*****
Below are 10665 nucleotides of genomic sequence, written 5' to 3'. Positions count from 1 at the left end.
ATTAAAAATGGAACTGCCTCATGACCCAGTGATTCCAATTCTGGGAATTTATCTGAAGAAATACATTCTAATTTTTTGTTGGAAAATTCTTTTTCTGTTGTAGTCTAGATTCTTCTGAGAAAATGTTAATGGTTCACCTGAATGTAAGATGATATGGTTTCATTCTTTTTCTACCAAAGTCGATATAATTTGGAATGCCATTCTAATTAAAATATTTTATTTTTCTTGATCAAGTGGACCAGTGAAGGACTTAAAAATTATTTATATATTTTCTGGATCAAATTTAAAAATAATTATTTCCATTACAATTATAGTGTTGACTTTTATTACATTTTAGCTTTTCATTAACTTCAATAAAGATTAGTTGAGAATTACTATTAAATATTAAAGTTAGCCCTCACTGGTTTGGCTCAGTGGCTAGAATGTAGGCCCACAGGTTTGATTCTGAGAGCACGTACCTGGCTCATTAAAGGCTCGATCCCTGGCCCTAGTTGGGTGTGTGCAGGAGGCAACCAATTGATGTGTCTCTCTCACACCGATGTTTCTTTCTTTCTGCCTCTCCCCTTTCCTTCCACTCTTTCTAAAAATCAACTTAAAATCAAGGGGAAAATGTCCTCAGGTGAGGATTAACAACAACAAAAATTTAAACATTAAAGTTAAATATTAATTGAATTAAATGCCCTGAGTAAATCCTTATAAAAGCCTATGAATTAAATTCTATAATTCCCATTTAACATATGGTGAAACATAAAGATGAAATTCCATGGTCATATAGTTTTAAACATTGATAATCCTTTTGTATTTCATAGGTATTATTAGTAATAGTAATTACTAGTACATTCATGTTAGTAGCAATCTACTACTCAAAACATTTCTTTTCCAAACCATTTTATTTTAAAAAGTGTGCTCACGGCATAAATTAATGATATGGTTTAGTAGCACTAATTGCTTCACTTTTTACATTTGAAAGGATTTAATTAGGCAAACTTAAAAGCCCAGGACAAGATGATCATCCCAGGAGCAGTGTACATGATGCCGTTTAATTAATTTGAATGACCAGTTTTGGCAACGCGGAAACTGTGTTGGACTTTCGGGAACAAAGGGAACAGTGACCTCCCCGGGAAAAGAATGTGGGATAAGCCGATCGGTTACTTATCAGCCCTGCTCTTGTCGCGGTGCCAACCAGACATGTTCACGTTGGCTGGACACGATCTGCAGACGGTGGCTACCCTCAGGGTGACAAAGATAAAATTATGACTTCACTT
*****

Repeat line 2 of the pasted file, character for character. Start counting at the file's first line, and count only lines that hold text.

ATTAAAAATGGAACTGCCTCATGACCCAGTGATTCCAATTCTGGGAATTTATCTGAAGAAATACATTCTAATTTTTTGTTGGAAAATTCTTTTTCTGTTGTAGTCTAGATTCTTCTGAGAAAATGTTAATGGTTCACCTGAATGTAAGATGATATGGTTTCATTCTTTTTCTACCAAAGTCGATATAATTTGGAATGCCATTCTAATTAAAATATTTTATTTTTCTTGATCAAGTGGACCAGTGAAGGACTTAAAAATTATTTATATATTTTCTGGATCAAATTTAAAAATAATTATTTCCATTACAATTATAGTGTTGACTTTTATTACATTTTAGCTTTTCATTAACTTCAATAAAGATTAGTTGAGAATTACTATTAAATATTAAAGTTAGCCCTCACTGGTTTGGCTCAGTGGCTAGAATGTAGGCCCACAGGTTTGATTCTGAGAGCACGTACCTGGCTCATTAAAGGCTCGATCCCTGGCCCTAGTTGGGTGTGTGCAGGAGGCAACCAATTGATGTGTCTCTCTCACACCGATGTTTCTTTCTTTCTGCCTCTCCCCTTTCCTTCCACTCTTTCTAAAAATCAACTTAAAATCAAGGGGAAAATGTCCTCAGGTGAGGATTAACAACAACAAAAATTTAAACATTAAAGTTAAATATTAATTGAATTAAATGCCCTGAGTAAATCCTTATAAAAGCCTATGAATTAAATTCTATAATTCCCATTTAACATATGGTGAAACATAAAGATGAAATTCCATGGTCATATAGTTTTAAACATTGATAATCCTTTTGTATTTCATAGGTATTATTAGTAATAGTAATTACTAGTACATTCATGTTAGTAGCAATCTACTACTCAAAACATTTCTTTTCCAAACCATTTTATTTTAAAAAGTGTGCTCACGGCATAAATTAATGATATGGTTTAGTAGCACTAATTGCTTCACTTTTTACATTTGAAAGGATTTAATTAGGCAAACTTAAAAGCCCAGGACAAGATGATCATCCCAGGAGCAGTGTACATGATGCCGTTTAATTAATTTGAATGACCAGTTTTGGCAACGCGGAAACTGTGTTGGACTTTCGGGAACAAAGGGAACAGTGACCTCCCCGGGAAAAGAATGTGGGATAAGCCGATCGGTTACTTATCAGCCCTGCTCTTGTCGCGGTGCCAACCAGACATGTTCACGTTGGCTGGACACGATCTGCAGACGGTGGCTACCCTCAGGGTGACAAAGATAAAATTATGACTTCACTT